Things of Internet: Is a Great Correction coming?

Things of Internet
Things of Internet: Is a Great Correction coming?
By Deepak / Chuck • Issue #97 • View online
Hello! I know I mentioned there might be no issue this week, but ah, I can’t stay away from my keyboard for too long. We had a terrific diving vacation - details of that, later.
For now, something I’ve been thinking about for a while, a reflection of things happening around us. It’s not necessarily technology or internet specific, but I believe it’s important enough to be spoken about here. I’m calling it The Great Correction.

The signs are around us
Prices are rising. Stocks are falling. Layoffs (especially in unicorns) are happening. Inflation is soaring. Ubers are harder to come by. CRED’s being stingy with cashbacks. Analysts wonder if the tech boom is over. Everyone’s crypto portfolio has crashed (to be fair, that was bound to happen). 99% of value of both a stablecoin and Paytm Mall have eroded.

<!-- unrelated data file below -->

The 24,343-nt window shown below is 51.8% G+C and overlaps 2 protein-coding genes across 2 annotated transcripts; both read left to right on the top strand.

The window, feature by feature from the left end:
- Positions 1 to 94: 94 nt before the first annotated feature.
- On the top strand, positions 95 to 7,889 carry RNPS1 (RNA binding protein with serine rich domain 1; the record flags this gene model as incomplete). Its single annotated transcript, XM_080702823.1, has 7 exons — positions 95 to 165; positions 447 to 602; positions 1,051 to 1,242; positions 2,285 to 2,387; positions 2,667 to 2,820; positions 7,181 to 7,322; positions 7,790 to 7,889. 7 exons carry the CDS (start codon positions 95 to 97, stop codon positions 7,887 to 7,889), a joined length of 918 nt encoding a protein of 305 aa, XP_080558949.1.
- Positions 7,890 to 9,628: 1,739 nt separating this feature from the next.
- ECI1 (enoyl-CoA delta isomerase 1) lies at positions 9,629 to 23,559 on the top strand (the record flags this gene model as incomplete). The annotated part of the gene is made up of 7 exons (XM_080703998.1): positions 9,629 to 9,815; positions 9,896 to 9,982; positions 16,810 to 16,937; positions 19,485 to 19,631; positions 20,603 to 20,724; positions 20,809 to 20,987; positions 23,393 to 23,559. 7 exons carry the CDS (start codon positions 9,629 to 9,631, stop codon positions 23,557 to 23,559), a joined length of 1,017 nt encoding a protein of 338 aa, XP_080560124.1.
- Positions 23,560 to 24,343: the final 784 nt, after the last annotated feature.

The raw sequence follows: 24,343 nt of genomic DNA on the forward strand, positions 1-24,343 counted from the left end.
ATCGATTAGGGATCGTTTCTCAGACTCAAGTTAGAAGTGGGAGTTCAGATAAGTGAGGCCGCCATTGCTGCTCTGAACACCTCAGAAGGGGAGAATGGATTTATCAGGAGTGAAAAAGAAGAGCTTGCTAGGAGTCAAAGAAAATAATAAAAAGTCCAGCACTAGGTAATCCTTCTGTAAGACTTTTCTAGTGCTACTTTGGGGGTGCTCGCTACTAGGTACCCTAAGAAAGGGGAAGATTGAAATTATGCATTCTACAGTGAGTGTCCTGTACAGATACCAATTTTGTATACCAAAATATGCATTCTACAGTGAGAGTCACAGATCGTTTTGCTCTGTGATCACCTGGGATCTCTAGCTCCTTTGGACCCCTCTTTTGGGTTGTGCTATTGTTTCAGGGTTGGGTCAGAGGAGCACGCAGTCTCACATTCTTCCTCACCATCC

Even those eternal founts of optimism and upward-pointing graphs, venture capital firms, are bearish. In the East, Softbank started a recent presentation with the Japanese symbol for protection (before talking about record losses). Sequoia is closing an India-based fund. And in the West…
David Sacks
Investor sentiment in Silicon Valley is the most negative since the dot-com crash.
What gives? We can point to many reasons ranging from Covid to the war to supply chain issues to rising inequality to the US labour movement… But I’m going to say it’s more a regression to the mean, a ‘correction’ in the truest and most positive sense of the word.